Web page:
Many new business owners misunderstand the concept of defining a target market. You can decide who you want your users to be, but only the market for your products and services can determine this accurately.
Understand that your view of who you think your market is will be limited by your life experiences, beliefs, perception, and culture. One of the biggest reasons businesses reach a plateau is because they’ve been targeting the wrong market.
Market research is vital if you want to reach your optimal market. It’s possible to achieve success for years by targeting the wrong market, but at some point, conversions will slow down and you’ll plateau. When this happens, it’s time to dive back into market research and find out who your target market really is.
#4. Laser focus on your target market
Your website is the equivalent to a sales conversation. The only difference is you’re not there to engage your visitors personally, so your content has to do it for you.
Imagine, for a moment, that your business sells socks. Everyone needs socks, so you might think your target market is “everyone.” This is perfectly logical, and technically your market is everyone, but targeting “everyone” isn’t conducive to effective marketing.
Effective marketing requires that your message reaches into people’s psyche to convince them they absolutely need your product. You can’t do that with a general message for a general market.
To better understand, read this guide on how Facebook ad targeting works. Once you understand the criteria marketers are using to target you with ads, it will make more sense.
#5. Understand why specific messages are more effective
Let’s say you run a PPC ad for socks. If “everyone” is your target market, your message is limited to something like, “our socks are durable, lightweight, and wick sweat away to keep your feet dry all day.” This sounds great but it doesn’t give anyone a reason to buy your socks.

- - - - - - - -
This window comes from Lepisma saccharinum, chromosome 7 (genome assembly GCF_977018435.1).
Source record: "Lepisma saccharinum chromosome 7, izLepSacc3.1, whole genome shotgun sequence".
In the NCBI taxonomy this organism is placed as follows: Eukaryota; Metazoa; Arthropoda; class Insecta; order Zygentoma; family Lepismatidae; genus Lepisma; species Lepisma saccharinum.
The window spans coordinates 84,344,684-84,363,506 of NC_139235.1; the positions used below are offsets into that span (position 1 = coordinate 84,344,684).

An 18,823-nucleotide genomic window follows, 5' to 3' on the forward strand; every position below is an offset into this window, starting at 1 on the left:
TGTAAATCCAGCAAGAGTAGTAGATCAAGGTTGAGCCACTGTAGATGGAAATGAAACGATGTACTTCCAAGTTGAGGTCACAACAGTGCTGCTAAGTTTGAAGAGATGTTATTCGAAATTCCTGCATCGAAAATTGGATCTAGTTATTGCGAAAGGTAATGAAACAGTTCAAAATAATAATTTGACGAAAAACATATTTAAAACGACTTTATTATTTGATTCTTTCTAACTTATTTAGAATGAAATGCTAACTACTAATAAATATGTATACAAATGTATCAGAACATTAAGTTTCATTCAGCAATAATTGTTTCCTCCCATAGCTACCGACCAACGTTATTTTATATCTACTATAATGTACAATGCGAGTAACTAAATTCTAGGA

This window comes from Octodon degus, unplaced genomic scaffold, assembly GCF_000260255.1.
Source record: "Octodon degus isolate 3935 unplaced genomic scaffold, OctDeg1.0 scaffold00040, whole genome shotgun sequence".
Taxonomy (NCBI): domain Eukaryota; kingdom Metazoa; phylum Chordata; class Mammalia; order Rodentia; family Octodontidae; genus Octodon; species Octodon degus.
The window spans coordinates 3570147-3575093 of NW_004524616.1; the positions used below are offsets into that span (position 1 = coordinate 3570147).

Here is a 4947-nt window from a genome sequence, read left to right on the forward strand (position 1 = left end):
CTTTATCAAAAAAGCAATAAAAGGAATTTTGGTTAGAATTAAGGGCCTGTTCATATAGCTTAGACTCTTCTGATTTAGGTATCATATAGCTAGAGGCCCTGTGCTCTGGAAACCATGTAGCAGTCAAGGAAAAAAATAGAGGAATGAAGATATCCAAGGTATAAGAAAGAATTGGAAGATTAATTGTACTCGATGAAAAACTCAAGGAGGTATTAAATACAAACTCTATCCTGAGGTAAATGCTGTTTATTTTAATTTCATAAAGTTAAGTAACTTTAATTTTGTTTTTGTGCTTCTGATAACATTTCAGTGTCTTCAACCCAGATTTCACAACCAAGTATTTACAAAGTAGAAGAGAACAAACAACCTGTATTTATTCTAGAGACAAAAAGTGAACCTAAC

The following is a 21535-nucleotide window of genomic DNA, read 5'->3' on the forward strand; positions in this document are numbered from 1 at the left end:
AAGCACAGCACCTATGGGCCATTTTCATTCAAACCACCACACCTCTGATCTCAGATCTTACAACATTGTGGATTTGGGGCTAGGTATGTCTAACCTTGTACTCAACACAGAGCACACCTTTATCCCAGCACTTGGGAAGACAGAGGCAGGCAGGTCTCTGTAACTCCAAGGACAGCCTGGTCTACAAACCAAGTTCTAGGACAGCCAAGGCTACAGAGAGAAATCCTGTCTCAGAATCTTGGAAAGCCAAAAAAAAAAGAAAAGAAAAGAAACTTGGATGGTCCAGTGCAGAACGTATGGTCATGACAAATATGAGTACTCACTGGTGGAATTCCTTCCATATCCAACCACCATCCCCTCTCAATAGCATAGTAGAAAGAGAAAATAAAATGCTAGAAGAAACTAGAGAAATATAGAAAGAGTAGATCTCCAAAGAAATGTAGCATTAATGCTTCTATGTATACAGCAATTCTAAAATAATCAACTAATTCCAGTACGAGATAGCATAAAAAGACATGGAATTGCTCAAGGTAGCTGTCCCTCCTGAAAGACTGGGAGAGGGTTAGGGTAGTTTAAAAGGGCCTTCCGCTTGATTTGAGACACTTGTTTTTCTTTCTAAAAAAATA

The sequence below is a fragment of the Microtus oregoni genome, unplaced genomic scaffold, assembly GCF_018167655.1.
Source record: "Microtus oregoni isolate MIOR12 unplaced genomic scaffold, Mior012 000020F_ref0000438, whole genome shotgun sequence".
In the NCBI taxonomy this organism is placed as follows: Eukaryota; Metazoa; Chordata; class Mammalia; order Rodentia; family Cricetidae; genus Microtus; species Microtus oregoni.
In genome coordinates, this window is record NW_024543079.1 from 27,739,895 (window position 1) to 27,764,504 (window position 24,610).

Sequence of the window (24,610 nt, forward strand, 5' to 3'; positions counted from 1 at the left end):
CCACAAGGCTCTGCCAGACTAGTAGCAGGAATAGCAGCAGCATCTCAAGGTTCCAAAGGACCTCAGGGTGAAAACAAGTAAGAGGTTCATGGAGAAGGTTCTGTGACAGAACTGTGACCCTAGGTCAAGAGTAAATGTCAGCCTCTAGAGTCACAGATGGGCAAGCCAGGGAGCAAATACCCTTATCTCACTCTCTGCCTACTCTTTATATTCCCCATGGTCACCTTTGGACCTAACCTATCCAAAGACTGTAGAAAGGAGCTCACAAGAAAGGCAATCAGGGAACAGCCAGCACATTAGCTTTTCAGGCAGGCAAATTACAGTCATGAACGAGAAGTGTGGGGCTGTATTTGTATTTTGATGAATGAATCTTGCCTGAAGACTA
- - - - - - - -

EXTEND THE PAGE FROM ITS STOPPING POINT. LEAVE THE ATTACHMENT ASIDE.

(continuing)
By narrowing down your target market to a specific demographic, you increase your ability to effectively market to them. The more specific your target market is, the more specific your marketing messages can be. This is why you need to define a specific target market. It’s not because other people won’t be interested in your socks. It’s purely because an effective marketing message needs to be anchored to the personal details of who your market is.
For instance, if you narrowed down your target market for your socks to athletes between the ages of 22-40, you can craft a marketing message to capture that specific demographic. Your PPC ad might feature a 30-year-old athlete, perhaps running track. Your message could be crafted to address a specific problem athletes face, and you could hail your socks as the solution. This message is more enticing than the general message.
Keep adjusting your strategy
Always be open to adjusting your content to match your market when you’re presented with new information. Market research should be continual, so expect to make changes along the way. These tips are designed to help you increase conversions by providing a better user experience for your visitors. No matter how great your product is, your user experience will always drive sales.